Ayanda Mdluli and Asha Speckman
The technology for which Standard Bank and MTN have been hauled before court on suspicion of infringing the patent rights of technology company 3M FutureAfrica “was not user-friendly”, information technology (IT) expert Ivan Zatkovich told the North Gauteng High Court patent division in Pretoria.
Zatkovich, when asked if the technology was a commercial success, said he had no knowledge of the technology’s success but that he was sent back and forth between MTN and Standard Bank before it worked.
3M FutureAfrica’s invention allows credit cards to be used securely and provides protection against fraud when credit card payments are made via the internet or telephone. The card can be activated for a transaction and automatically deactivated when the card is not in use.
It is understood that legal counsel for Standard Bank and MTN, and legal counsel for 3M Future Africa, led by Cedric Puckrin, questioned Zatkovich, on Monday regarding the possibility of infringement.
3M Future Africa director and IT specialist
Wolfram Reiners said last year he would consider a claim of up to R1 billion for damages. He claimed Standard Bank and MTN had used technology that he and two others developed for their joint venture with MTN Banking in 2006, and in the same year the companies registered patents.
During cross examination last Thursday, Reiners said that between 2001 and 2002, he held more than 20 meetings with Standard Bank, at its request, following an initial meeting to interest the bank in his invention. A provisional specification for the patent was filed in March 2001. The patent is presently registered in the name of 3M Future Africa.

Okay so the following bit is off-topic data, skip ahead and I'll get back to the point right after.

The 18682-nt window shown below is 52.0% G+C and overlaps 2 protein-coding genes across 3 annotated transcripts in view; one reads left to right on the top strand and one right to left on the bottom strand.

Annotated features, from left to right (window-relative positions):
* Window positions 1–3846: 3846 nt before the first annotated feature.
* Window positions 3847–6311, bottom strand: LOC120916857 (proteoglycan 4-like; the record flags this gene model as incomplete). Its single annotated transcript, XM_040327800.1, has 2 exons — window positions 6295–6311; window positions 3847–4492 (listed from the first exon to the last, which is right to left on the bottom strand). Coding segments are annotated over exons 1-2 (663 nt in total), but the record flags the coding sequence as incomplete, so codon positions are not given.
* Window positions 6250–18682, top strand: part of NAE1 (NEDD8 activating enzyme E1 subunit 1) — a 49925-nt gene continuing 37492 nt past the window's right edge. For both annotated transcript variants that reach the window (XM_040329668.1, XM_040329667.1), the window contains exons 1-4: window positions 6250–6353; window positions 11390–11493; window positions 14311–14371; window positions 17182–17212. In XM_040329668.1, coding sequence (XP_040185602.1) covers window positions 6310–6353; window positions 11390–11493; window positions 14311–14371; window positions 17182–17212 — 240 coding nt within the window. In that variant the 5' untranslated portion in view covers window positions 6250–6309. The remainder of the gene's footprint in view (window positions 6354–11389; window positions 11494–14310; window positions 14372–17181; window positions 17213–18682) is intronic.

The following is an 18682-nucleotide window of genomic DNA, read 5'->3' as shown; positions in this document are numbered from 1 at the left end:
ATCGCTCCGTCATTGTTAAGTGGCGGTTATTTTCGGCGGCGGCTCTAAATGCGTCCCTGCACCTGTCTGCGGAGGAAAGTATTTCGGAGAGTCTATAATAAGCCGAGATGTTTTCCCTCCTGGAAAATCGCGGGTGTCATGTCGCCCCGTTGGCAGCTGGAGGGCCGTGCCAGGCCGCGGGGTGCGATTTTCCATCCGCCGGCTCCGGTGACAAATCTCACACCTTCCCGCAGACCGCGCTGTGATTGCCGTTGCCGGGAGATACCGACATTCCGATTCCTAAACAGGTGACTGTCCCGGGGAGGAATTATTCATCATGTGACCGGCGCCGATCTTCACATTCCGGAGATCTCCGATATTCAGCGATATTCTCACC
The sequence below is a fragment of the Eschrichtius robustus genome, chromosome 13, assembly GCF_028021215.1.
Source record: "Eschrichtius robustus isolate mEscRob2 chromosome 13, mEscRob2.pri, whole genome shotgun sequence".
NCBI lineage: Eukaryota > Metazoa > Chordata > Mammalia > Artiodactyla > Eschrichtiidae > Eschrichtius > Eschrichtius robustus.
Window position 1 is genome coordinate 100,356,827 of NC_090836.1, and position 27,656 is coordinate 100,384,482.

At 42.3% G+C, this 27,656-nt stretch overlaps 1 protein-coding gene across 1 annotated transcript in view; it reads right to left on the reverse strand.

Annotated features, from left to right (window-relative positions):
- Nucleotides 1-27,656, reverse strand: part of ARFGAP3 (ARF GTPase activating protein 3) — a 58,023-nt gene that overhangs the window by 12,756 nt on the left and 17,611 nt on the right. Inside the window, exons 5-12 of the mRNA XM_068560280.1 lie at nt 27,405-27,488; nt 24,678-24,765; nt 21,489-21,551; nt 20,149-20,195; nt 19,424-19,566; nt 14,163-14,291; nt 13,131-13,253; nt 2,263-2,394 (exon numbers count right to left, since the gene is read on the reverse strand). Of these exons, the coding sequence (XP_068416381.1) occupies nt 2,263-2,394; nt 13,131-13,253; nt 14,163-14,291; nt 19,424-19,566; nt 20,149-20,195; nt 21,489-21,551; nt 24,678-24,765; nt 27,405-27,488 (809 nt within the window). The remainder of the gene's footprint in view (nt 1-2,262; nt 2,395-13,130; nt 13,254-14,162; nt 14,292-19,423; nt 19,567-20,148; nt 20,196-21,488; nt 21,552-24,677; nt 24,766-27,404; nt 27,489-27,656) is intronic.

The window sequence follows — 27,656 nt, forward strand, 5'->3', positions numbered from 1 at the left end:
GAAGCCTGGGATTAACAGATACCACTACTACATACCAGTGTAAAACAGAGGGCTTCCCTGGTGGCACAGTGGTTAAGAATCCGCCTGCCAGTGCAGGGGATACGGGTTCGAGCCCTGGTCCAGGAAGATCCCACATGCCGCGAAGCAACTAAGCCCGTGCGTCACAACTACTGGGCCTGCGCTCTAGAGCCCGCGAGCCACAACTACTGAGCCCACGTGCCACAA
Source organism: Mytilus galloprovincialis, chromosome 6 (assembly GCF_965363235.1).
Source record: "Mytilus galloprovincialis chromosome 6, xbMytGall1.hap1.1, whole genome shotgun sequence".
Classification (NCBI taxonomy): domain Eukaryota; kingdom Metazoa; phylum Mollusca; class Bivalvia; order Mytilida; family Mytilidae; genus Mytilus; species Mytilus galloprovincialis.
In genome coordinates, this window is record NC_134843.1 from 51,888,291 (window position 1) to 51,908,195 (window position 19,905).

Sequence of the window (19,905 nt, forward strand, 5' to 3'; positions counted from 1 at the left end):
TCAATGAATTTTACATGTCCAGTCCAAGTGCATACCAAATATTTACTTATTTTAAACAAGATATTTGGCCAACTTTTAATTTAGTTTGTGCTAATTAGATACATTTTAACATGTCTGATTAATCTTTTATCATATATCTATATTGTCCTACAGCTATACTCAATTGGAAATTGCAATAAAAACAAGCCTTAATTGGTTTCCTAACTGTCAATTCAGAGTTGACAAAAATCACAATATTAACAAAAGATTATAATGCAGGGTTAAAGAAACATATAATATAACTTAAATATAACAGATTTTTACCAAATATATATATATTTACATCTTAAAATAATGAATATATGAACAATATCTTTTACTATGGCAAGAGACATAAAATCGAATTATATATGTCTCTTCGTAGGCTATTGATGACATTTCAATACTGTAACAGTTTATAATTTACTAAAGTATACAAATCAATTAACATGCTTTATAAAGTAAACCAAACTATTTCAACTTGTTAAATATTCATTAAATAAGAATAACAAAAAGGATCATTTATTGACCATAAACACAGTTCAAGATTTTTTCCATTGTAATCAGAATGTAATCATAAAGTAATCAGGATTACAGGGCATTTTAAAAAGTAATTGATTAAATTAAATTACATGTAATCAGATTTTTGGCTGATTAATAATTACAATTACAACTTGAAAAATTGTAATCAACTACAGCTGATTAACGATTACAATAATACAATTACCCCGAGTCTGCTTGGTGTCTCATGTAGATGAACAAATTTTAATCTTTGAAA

He said Standard Bank wanted exclusivity if it was to pursue the invention. In 2002 Standard Bank sent Reiners an official request for information to provide the bank with “full operational details and specifications” and a proposal on how the system would be implemented.
Reiners said he did not hear from the bank again and after 2006 it was clear that Standard Bank did not want a relationship with 3M Future Africa. His company had later tried to commercialise the patent with Absa, but was unsuccessful.
During Peter Ginsburg’s questioning of Reiners, it emerged that a third party had bought the patent and was paying for the court case.
Ginsburg is counsel for MTN and MTN Banking.
The third party was identified as Mike Shone.
“Now the question is why would he do all this? He is representing the plaintiff and putting up millions of rands,” Ginsburg asked.
Reiners was excused from the stand and asked to produce agreements between his company and its investors.